In the heart of the once vibrant Manhattan neighborhood of Little Syria, towering murals of birds cover building walls. They are the artwork of a closeted Syrian American transgender boy, who finds that it is the only way he can paint since the death of his ornithologist mother. After one night of painting, the boy stumbles into an abandoned community center where he finds a leather-bound notebook hidden in the hollow cavity of a wall. It is a journal written by Laila Z, a famous Syrian American artist who mysteriously vanished over sixty years ago. Engrossed in Laila’s story, the boy sets out on a journey to piece together her history and recover a painting of hers that will confirm the existence of a bird so rare it was deemed fictitious by those who had never seen it. Alternating between the points of view of Laila and the boy, Zeyn Joukhadar’s stunning novel The Thirty Names of Night (304 pages; Atria) weaves together an intricate story of love and loss, community and culture.
Situating the story in a version of New York where mysterious flocks of birds flit in and out of the narrative, Joukhadar’s poetic writing presents a world where the boy finds traces of his mother in everything, whether she appears as an apparition or just a faint whiff of thyme. He clings to her memory as he struggles to come to terms with his identity—and Joukhadar gives us a vivid portrait of what the loss of a loved one can leave behind.
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Still grieving the death of his mother, the boy must also contend with the constant “agonizing feeling that this body does not belong to [him],” and Laila’s journal plays a large role in his process of self-acceptance. More than sixty years before his birth, Laila left Syria and came to “Amrika” with her family. But some six thousand miles away from home, what she missed most about Syria was B, the girl she loved. As the boy reads more of her journal and pieces together the fragments of her life, he uncovers the rich history of queerness in his community of Little Syria, learning that Laila, too, struggled with feeling both part of and separate from the family and friends with whom she’d grown up. The two of them encounter microaggressions and outright prejudice, but between the horrors and moments of pain, they also find friendship, love, and a network of support in those that learn to accept them. As the boy navigates the many complexities of intersectionality, he comes face to face with sexism, colorism, homophobia, and a plethora of other barriers. But this is a story that is ultimately about growth and the bonds that we form. Slowly, the boy begins to embrace his identity, understanding that his truth “isn’t inscribed in [his] body. It lives somewhere deeper, somewhere steadier, somewhere the body becomes irrelevant.”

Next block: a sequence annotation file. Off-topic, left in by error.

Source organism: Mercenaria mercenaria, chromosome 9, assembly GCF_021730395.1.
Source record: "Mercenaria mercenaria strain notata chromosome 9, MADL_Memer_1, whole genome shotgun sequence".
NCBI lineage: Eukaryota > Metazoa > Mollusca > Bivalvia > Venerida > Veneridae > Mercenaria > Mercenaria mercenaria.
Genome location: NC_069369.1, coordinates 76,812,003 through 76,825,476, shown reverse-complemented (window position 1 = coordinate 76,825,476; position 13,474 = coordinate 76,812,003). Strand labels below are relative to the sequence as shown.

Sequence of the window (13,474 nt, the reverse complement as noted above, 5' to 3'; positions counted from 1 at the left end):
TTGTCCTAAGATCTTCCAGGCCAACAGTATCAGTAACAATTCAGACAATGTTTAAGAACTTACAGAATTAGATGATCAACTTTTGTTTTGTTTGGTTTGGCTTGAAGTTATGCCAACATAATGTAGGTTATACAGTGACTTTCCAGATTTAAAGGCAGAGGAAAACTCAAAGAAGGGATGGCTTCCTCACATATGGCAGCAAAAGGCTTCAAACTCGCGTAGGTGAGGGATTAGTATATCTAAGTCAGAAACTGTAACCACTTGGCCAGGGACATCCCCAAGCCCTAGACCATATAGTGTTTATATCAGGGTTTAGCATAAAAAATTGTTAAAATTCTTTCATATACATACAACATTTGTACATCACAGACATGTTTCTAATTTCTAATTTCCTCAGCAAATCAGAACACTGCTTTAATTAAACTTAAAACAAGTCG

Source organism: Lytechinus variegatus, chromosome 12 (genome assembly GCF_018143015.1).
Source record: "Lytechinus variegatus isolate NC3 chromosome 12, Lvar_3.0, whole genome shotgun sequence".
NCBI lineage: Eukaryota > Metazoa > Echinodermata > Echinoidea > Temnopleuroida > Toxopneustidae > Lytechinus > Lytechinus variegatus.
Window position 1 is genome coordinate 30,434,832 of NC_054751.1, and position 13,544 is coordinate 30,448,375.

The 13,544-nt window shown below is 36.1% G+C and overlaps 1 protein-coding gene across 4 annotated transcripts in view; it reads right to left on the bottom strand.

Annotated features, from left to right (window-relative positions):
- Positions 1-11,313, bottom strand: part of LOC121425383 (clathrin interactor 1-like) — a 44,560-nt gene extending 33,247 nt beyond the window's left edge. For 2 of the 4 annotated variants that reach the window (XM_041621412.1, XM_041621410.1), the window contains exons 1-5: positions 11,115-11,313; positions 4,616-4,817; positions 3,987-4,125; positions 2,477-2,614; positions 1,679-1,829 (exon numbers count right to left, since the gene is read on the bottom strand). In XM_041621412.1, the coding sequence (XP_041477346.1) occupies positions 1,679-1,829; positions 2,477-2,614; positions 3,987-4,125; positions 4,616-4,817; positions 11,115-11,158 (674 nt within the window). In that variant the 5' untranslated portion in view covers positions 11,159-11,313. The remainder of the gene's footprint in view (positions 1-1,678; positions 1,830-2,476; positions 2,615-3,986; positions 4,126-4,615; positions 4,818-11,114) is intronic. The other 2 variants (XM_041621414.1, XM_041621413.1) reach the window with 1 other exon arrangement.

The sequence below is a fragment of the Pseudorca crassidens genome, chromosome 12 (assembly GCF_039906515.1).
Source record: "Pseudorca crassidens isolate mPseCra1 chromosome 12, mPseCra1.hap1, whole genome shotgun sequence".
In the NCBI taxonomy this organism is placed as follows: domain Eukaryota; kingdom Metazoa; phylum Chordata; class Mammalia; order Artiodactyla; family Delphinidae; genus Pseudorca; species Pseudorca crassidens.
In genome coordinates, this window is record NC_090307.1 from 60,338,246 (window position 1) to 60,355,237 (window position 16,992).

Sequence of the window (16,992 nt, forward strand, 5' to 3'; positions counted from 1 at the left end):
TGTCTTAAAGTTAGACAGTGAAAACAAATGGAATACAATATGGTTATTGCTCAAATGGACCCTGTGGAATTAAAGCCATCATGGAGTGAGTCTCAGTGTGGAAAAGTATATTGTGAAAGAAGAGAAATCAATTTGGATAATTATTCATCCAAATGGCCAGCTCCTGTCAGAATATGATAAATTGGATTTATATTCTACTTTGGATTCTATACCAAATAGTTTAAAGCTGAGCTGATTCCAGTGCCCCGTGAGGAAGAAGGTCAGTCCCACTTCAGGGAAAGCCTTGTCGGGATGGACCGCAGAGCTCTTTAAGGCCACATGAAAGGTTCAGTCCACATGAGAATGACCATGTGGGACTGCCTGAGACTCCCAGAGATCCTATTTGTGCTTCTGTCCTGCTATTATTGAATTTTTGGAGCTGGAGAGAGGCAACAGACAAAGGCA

Standing at the crossroads of art, history, queerness, and community, The Thirty Names of Night presents two engrossing narratives whose convergence is astounding and heartbreaking in turn. Joukhadar writes with intricacy and care, and the dual narratives parallel each other in beautiful and unexpected ways in this culturally and linguistically rich novel.